H1N1 Influenza

General Information

Senior administrators and staff at The College of Global Studies at Arcadia University are monitoring the spread of H1N1 worldwide. In most cases to date, individuals who have contracted H1N1 have experienced typical flu-like symptoms and fully recover. However, media attention on H1N1 has heightened anxiety about both H1N1 and seasonal flu.

The Centers for Disease Control and the World Health Organization are the best sources of up-to-date information on H1N1. We encourage students and their families to remain informed, and to ask their personal physician questions as needed regarding CDC vaccine recommendations for both H1N1 and seasonal flu.

As part of our normal emergency response preparations, all resident directors for The College of Global Studies’ programs are following specific CDC guidelines for higher education institutions for the 2009-2010 academic year. We have been sharing information with students already studying abroad about ways to keep themselves healthy and safe, and will send up-to-date information to spring students prior to their departure.

Most importantly, all Arcadia program administrators, staff and students are reminded of the CDC’s recommendations for the 4 main ways to keep from getting sick with flu:

  1. Practice good hand hygiene by washing your hands often with soap and water, especially after coughing or sneezing. Alcohol-based hand cleaners are also effective.

  2. Cover your mouth and nose with a tissue when you cough or sneeze. If you don’t have a tissue, cough or sneeze into your elbow or shoulder; not into your hands.

  3. Stay home or at your place of residence if you are sick for at least 24 hours after you no longer have a fever (100 degrees Fahrenheit or 38 degrees Celsius) or signs of a fever (have chills, feel very warm, have a flushed appearance, or are sweating). This should be determined without the use of fever-reducing medications (any medicine that contains ibuprofen or acetaminophen). Staying away from others while sick can prevent others from getting sick too. Ask a roommate, friend, or family member to check up on you and to bring you food and supplies if needed.

  4. Talk to your health care provider to find out if you should be vaccinated for season flu and/or 2009 H1N1 flu. Information about 2009 H1N1 flu vaccination can be found at:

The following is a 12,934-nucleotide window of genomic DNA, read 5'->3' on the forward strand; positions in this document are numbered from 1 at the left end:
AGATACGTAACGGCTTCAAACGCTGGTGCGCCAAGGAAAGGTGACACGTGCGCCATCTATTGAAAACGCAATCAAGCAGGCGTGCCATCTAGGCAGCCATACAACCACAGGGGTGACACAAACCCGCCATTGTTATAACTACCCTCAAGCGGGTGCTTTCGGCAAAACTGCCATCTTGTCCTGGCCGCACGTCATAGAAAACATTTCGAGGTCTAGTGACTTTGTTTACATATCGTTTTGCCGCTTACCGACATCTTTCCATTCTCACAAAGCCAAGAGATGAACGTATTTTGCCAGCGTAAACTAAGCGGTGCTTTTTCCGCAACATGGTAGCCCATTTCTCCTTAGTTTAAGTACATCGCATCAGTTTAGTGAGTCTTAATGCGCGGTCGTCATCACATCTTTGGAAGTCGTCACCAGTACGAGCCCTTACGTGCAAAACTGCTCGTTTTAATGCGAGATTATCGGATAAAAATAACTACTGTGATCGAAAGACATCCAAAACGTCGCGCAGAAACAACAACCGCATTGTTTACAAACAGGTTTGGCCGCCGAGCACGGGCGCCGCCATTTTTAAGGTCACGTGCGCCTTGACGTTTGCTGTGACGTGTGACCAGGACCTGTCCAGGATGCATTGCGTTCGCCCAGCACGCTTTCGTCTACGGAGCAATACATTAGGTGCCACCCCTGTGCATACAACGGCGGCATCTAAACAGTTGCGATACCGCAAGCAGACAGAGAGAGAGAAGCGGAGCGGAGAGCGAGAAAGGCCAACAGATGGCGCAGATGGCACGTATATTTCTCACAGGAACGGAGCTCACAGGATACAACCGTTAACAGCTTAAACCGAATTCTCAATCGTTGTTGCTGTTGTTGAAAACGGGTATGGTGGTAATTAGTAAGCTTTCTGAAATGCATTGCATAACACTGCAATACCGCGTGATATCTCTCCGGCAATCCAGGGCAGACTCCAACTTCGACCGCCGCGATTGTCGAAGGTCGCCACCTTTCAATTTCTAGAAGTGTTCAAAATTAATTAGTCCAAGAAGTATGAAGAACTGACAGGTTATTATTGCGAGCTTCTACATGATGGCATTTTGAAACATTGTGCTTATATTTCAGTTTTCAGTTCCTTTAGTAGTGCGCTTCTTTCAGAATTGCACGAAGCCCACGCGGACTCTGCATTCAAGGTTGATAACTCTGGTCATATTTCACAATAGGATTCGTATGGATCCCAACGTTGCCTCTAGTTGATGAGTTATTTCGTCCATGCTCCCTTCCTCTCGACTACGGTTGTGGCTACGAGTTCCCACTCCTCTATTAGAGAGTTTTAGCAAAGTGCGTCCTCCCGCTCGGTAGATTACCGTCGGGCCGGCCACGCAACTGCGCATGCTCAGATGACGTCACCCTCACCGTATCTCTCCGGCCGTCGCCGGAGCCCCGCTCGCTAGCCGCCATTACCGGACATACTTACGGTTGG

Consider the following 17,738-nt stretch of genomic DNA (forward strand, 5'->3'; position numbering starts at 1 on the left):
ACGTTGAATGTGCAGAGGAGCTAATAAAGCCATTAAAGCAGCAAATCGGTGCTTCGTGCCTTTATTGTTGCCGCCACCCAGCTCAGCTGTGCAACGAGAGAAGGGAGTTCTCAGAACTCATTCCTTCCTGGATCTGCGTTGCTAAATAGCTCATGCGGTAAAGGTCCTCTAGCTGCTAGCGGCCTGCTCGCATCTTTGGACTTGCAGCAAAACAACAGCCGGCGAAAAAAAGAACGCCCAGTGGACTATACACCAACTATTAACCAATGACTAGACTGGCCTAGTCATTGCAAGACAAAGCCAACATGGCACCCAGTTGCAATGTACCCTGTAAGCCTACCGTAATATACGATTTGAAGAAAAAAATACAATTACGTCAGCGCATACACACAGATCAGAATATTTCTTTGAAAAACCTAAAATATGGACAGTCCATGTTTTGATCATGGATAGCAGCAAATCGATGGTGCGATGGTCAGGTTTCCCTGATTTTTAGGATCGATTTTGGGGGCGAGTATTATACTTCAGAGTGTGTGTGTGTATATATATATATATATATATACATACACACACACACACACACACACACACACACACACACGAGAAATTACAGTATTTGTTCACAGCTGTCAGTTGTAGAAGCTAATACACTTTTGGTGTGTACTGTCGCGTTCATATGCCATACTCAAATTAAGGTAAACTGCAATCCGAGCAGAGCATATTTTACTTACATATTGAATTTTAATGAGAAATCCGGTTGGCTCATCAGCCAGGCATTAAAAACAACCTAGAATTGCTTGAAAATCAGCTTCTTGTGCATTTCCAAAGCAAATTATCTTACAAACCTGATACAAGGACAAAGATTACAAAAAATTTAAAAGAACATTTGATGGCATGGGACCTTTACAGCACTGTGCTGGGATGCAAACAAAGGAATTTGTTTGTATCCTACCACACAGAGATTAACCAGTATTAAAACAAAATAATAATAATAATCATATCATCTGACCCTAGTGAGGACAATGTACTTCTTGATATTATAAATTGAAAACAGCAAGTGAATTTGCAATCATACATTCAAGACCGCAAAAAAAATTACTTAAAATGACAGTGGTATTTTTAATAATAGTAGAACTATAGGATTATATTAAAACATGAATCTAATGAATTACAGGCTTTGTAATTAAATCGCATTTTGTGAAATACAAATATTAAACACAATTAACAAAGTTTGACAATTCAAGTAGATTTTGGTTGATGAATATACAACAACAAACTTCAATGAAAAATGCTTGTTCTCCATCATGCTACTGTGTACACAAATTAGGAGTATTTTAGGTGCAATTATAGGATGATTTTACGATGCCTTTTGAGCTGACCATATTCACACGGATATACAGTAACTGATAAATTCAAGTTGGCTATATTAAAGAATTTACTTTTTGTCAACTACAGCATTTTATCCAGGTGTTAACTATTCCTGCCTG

Information about seasonal flu vaccine can be found at:

Students will be able to contact HTH Worldwide, Arcadia’s health and accident insurance provider, for information about the availability of H1N1 and seasonal flu vaccination in the countries where they are studying.

Please contact Arlene Snyder, Director of Health, Safety and Security at The College of Global Studies at Arcadia University with questions or concerns.

WHO Flu Update: No Travel Restrictions

Dr. Margaret Chan, the Director-General of the World Health Organization, announced on Thursday, June 11, that the scientific criteria for an influenza pandemic have been met, based on the spread of H1N1 influenza A. WHO has, therefore, raised their pandemic alert level from phase 5 to phase 6.

In the speech announcing this (http://www.who.int/en/), Dr. Chan emphasizes that the overall severity of the pandemic is moderate:  Most individuals recover from the infection without the need for hospitalization; overall levels of serious illness appear similar to seasonal influenza, and hospitals and healthcare systems have been able to accommodate people seeking care. WHO continues to recommend no restrictions on travel and no border closures.

University officials will continue to monitor this situation in the United States and in all countries where Arcadia University students are studying abroad. See General Information on H1N1 (Swine Influenza)  for general information about staying healthy as well as specific information on this type of influenza.